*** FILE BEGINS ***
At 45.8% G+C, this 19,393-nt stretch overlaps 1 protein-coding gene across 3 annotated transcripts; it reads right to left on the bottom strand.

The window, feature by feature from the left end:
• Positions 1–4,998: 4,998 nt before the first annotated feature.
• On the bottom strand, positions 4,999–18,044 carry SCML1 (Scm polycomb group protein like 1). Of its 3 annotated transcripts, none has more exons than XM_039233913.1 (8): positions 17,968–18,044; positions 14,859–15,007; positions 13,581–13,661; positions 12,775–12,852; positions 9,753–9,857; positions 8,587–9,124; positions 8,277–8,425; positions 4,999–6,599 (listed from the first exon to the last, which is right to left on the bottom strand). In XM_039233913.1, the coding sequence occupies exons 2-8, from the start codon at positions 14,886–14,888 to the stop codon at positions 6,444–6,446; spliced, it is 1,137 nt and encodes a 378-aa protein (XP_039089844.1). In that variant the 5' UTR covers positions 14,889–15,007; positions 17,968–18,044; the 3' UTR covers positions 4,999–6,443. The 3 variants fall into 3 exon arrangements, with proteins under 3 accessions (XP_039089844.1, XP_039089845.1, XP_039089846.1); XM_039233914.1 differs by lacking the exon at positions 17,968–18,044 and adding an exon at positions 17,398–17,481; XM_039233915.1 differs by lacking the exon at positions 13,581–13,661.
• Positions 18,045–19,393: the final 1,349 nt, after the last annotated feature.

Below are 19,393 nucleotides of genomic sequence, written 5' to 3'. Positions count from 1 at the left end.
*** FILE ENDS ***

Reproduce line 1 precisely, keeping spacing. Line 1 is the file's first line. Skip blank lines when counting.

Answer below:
At 45.8% G+C, this 19,393-nt stretch overlaps 1 protein-coding gene across 3 annotated transcripts; it reads right to left on the bottom strand.